The main risk with timetabling the election at the same time as the General Election, as pointed out above, is a party-style alignment in voting behaviour. Though split-ticket voting has been steadily rising over the last twenty years, we can likely assume this is because voters desire different styles of government at different levels of government. A Senate would not provide this outlet; since it would operate at the same national level as the House of Commons, we can likely assume that voters would vote based on their national concerns, which is currently reflected in the House of Commons’ composition. Compared to the House of Lords, this would be a major downfall for a Senate; one of the strengths of the House of Lords is its independence, or at least its supposed independence. Though roughly two thirds of the Lords identify with a party affiliation, they are intended to act as independent of partisan politics. A Senate would arguably not be. Perhaps the Labour Party would have proposed that all Senators must be politically independent of parties, a suggestion for which we could have only hoped.
Now we come to the crux of the matter; would a Senate create a more representational, democratically legitimate body than the House of Lords? My personal belief is that it wouldn’t be. If my assumption above that the Senate would be elected based on a similar process to the House of Commons is correct, we can probably assume a similar outcome to that of the Commons; a bias in favour of white males. Whether you consider this an institutional problem, a product of democratic desires, or even not a bad thing, it is a fact. My personal belief is that if the current democratic body of the United Kingdom cannot produce a truly representative body, then a second one would not succeed where the first has failed.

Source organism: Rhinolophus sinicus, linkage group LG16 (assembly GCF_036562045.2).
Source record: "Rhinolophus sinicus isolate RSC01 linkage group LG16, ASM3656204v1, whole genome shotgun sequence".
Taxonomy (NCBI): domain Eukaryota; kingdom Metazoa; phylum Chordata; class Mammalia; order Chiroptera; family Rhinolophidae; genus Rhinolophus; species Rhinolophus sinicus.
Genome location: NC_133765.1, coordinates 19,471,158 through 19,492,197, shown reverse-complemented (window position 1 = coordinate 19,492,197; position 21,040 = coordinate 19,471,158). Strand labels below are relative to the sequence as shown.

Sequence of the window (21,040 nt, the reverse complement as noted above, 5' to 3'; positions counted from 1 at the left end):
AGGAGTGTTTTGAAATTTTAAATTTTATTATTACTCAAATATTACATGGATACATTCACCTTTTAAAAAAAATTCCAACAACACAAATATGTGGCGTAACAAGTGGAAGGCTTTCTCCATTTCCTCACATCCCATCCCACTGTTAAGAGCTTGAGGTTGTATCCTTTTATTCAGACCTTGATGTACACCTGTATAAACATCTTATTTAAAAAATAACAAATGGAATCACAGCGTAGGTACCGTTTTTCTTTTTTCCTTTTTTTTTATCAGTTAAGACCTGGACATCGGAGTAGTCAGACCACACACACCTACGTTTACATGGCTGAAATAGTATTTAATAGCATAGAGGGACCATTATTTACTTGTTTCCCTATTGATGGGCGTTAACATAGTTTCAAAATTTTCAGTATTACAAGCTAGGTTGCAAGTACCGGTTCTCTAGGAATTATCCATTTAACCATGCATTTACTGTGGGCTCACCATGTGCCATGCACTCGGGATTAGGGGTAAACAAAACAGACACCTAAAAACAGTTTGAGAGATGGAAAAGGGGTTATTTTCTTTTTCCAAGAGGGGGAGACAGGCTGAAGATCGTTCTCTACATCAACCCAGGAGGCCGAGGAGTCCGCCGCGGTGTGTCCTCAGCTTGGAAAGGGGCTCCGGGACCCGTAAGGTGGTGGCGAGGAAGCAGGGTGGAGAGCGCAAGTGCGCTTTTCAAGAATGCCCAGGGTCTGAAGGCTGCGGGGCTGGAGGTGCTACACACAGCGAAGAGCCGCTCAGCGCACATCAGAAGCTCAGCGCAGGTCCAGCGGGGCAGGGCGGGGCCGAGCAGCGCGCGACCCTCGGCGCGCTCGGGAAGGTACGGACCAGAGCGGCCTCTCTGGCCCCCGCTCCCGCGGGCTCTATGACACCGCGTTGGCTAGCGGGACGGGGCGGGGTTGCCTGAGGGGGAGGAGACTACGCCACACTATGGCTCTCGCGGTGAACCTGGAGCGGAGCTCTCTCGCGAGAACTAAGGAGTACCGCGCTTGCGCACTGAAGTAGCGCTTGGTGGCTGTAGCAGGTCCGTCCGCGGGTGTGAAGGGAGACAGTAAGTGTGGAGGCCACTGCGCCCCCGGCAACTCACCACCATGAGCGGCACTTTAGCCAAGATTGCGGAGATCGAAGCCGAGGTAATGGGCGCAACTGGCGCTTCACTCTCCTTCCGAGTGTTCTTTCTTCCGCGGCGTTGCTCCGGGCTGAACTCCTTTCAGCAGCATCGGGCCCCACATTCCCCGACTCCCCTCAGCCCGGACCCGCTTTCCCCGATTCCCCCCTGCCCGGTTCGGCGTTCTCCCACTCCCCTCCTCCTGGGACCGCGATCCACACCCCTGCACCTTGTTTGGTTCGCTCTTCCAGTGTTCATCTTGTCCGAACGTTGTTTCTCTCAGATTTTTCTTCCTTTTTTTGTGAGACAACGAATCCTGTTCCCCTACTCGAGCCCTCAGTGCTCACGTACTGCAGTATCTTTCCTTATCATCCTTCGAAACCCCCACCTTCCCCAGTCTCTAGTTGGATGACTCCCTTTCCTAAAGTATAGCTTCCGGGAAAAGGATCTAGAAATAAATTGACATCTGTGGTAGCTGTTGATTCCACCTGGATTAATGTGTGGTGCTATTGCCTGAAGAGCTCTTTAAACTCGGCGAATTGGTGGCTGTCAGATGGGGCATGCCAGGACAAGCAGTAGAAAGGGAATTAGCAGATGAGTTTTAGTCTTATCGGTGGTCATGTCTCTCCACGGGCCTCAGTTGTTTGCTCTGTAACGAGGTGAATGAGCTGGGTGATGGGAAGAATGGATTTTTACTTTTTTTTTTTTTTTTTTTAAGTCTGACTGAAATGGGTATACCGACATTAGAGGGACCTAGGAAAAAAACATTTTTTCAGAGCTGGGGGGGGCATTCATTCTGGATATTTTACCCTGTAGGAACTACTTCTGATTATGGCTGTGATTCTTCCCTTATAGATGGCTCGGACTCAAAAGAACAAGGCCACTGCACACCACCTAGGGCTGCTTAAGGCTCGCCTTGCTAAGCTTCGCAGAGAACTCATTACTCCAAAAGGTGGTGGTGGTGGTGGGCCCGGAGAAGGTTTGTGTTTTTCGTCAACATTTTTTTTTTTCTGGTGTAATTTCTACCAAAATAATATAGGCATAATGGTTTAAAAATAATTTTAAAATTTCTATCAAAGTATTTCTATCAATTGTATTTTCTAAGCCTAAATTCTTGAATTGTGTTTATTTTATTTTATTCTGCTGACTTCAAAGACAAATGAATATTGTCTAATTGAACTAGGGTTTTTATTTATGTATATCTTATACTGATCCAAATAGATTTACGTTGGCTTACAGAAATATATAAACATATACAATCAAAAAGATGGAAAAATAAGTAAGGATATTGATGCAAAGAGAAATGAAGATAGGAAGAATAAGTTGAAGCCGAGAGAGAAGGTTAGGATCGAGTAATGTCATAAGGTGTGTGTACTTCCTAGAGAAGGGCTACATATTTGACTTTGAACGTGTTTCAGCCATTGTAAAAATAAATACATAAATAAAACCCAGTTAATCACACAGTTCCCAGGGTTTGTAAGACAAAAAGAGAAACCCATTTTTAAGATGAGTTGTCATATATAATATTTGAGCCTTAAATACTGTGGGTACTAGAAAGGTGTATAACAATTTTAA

Finally, I would like to consider practise; in the United States, the terror of political gridlock is an omnipresent threat. With both houses claiming democratic legitimacy, and therefore the ability to propose, vote on, veto or generally block each other’s actions, the US government constantly faces shutdowns and stagnation. If an elected body was to be in place in the United Kingdom, would it not produce a similar outcome? It is of course difficult for us to say yes or no, but based on the US experience, I’m inclined to say yes. Usually this gridlock can be overcome through Executive Actions, as the President can force Congress – not literally, mind – to act. In the UK, such an institution does not exist; the executive body of Parliament is drawn from the Commons, and is made up of the Leader of the governing party and his or her chosen ministers. This severely undermines the potential for gridlock to exist, but skews the bias so much in the Commons’ favour that the effective existence of a Senate would be questionable. Plus, regardless of party affiliation, it is hard for anyone to really desire David Cameron running this country from the cosy safety of Number 10 by himself.
In conclusion, an elected Senate of the Nations and Regions of the United Kingdom is not an appealing alternative to the House of Lords. The possibility for partisanship to undermine the doctrine of an independent second chamber, free of party discipline, seems too great to ignore, and the electoral legitimacy of both chambers would result only in gridlock if the two chambers were dominated by opposing parties. However, if the two chambers were dominated by one party, there exists the potential for the Prime Minister to be able to push bills through almost completely unopposed.
 Labour Party Manifesto, 2015, page 64